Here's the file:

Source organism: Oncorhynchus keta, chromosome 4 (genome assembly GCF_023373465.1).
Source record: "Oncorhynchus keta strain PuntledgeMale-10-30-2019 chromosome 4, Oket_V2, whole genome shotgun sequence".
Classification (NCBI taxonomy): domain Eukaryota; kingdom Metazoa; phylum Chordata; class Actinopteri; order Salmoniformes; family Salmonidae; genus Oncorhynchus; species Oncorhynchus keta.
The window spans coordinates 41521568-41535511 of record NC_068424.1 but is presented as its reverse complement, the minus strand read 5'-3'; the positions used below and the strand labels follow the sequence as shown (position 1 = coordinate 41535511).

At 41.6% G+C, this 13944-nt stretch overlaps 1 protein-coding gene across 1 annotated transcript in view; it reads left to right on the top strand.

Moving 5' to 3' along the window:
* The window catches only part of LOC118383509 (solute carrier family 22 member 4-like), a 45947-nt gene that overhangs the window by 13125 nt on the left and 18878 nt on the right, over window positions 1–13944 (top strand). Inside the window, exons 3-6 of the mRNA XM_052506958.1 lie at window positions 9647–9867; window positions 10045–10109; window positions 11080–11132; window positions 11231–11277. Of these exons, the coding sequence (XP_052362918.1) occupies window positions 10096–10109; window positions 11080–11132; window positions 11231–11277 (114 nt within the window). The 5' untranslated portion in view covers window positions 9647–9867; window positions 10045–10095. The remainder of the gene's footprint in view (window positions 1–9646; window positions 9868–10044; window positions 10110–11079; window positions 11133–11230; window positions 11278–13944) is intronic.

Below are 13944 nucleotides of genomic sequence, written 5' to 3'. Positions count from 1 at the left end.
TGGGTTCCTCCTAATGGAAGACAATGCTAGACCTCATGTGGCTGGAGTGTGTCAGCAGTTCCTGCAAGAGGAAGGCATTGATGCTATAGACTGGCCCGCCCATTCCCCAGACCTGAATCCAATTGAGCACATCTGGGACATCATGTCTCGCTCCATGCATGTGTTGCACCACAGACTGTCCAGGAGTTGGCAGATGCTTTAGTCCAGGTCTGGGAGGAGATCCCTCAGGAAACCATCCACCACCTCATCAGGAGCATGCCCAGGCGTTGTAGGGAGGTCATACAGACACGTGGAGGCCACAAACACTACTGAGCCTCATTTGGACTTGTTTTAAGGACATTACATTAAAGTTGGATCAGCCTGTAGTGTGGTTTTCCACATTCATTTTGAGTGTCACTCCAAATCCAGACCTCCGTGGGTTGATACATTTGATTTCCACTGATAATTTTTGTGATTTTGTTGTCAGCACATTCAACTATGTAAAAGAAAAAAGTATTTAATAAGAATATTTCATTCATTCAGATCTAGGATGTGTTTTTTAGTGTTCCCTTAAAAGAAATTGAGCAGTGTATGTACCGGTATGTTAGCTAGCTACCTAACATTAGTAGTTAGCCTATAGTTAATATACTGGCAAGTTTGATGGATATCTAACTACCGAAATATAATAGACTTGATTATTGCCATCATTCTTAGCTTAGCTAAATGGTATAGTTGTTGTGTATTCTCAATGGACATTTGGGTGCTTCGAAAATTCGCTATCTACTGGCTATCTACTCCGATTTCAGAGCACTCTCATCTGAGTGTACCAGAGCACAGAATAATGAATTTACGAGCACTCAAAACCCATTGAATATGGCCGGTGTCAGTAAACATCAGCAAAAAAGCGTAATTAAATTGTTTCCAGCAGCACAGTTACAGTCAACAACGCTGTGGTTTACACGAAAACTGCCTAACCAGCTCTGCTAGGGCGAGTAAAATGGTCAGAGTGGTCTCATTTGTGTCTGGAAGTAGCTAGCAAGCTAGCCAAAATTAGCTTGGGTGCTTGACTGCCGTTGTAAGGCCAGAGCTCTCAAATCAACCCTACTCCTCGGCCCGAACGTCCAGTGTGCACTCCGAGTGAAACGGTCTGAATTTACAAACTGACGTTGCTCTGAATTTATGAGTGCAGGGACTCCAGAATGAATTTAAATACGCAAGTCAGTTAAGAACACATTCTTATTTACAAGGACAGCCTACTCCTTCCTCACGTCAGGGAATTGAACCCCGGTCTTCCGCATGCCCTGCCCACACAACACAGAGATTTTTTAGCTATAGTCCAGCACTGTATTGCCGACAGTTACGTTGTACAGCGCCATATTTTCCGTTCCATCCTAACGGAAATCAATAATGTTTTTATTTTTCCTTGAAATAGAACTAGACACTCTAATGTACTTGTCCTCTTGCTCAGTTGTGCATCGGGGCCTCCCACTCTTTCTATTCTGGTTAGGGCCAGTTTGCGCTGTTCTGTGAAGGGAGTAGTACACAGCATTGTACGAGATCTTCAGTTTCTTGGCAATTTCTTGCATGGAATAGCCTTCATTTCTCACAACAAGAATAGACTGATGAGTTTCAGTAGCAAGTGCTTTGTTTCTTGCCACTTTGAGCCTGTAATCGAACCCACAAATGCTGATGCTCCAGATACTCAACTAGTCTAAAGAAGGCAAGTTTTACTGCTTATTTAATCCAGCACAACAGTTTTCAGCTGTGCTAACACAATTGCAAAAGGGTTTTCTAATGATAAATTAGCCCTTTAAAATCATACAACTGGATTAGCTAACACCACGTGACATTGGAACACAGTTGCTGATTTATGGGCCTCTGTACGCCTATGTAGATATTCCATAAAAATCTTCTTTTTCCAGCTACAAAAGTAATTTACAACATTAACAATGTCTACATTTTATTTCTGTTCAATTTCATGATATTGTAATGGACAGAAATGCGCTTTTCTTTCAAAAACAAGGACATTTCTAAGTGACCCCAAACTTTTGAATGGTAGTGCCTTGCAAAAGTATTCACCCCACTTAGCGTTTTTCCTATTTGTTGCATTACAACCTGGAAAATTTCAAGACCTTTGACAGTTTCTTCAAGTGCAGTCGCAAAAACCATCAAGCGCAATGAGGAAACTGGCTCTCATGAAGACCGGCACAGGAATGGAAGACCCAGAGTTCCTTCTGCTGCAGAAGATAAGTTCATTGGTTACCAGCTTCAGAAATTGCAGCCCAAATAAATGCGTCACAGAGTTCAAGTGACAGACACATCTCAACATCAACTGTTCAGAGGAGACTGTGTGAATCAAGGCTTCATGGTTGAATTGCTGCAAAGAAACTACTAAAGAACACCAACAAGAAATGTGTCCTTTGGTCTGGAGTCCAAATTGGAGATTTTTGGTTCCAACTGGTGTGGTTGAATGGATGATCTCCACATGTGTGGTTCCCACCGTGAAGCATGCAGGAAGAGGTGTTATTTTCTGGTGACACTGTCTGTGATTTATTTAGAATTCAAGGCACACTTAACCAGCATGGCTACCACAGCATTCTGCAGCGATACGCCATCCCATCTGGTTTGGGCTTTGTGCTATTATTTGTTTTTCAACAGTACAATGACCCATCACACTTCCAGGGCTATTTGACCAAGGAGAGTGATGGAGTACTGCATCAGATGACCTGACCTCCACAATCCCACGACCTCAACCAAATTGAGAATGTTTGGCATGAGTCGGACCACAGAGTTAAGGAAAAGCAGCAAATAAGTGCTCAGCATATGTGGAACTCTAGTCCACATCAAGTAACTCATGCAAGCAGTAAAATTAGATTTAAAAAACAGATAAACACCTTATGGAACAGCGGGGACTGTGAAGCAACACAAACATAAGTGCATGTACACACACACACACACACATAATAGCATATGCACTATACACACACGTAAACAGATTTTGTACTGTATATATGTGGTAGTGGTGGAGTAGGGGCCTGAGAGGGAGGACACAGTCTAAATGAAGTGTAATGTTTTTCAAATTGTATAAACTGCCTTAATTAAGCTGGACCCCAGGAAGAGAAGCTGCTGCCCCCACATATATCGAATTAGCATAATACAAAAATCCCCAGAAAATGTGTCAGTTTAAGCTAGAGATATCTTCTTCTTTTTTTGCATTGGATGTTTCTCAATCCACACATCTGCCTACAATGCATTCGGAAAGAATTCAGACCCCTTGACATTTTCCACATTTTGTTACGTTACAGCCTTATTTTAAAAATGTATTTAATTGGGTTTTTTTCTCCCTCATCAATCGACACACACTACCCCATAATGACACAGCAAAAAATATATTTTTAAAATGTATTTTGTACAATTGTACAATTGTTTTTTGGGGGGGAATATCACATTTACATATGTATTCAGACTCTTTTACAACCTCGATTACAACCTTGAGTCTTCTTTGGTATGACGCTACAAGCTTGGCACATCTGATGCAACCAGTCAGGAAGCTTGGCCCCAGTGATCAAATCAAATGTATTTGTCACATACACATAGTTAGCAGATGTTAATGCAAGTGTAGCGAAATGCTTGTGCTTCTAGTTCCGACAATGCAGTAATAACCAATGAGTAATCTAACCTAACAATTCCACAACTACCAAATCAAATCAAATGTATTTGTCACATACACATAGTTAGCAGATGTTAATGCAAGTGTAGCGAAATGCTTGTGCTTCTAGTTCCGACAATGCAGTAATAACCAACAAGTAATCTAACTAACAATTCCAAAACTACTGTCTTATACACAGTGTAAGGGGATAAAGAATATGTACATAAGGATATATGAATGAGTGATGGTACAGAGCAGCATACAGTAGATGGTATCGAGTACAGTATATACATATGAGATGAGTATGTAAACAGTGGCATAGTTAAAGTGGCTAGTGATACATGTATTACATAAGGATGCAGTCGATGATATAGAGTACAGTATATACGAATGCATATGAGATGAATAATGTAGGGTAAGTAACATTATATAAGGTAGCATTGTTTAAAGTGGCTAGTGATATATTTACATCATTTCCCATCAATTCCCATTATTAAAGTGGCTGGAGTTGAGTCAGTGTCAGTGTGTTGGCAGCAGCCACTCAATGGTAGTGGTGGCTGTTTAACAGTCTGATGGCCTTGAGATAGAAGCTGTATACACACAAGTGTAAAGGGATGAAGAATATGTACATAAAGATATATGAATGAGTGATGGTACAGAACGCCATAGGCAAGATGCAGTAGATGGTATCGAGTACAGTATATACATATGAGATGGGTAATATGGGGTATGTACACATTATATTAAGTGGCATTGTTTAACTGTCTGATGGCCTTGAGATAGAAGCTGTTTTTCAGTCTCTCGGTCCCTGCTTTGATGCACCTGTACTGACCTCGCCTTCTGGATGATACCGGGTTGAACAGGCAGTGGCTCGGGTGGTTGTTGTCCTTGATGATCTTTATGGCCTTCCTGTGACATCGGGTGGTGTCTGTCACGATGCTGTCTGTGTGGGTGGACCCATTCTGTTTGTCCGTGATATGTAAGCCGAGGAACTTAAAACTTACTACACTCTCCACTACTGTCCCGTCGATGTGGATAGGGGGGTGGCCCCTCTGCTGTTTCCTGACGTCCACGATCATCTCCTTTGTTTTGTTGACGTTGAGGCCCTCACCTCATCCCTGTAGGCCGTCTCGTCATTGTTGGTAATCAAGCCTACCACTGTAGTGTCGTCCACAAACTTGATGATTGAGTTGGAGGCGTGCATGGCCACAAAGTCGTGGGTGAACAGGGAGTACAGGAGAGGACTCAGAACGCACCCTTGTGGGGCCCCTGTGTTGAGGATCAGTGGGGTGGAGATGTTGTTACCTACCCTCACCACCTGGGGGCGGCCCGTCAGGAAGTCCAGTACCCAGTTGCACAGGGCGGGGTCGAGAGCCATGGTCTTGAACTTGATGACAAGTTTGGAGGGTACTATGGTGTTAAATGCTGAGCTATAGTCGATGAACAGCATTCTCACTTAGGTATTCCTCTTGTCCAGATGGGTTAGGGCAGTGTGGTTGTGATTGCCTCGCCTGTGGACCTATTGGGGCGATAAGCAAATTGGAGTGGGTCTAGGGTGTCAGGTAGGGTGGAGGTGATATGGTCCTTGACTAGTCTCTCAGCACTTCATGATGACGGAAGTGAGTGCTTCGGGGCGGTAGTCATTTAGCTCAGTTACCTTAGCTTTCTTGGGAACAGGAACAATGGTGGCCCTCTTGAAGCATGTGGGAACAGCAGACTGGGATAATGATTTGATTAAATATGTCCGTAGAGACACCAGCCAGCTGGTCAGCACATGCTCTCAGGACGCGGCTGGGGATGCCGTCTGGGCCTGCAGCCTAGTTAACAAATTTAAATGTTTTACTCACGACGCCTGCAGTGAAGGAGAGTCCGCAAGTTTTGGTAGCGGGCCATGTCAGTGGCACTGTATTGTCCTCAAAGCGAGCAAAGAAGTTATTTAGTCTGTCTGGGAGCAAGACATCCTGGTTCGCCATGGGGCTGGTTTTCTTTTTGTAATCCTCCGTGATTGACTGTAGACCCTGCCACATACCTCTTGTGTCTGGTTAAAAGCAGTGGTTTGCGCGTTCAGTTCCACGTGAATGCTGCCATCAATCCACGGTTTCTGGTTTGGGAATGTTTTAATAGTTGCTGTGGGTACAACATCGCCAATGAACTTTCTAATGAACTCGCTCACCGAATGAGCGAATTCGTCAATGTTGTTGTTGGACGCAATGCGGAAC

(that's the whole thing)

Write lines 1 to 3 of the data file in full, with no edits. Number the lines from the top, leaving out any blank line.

Source organism: Oncorhynchus keta, chromosome 4 (genome assembly GCF_023373465.1).
Source record: "Oncorhynchus keta strain PuntledgeMale-10-30-2019 chromosome 4, Oket_V2, whole genome shotgun sequence".
Classification (NCBI taxonomy): domain Eukaryota; kingdom Metazoa; phylum Chordata; class Actinopteri; order Salmoniformes; family Salmonidae; genus Oncorhynchus; species Oncorhynchus keta.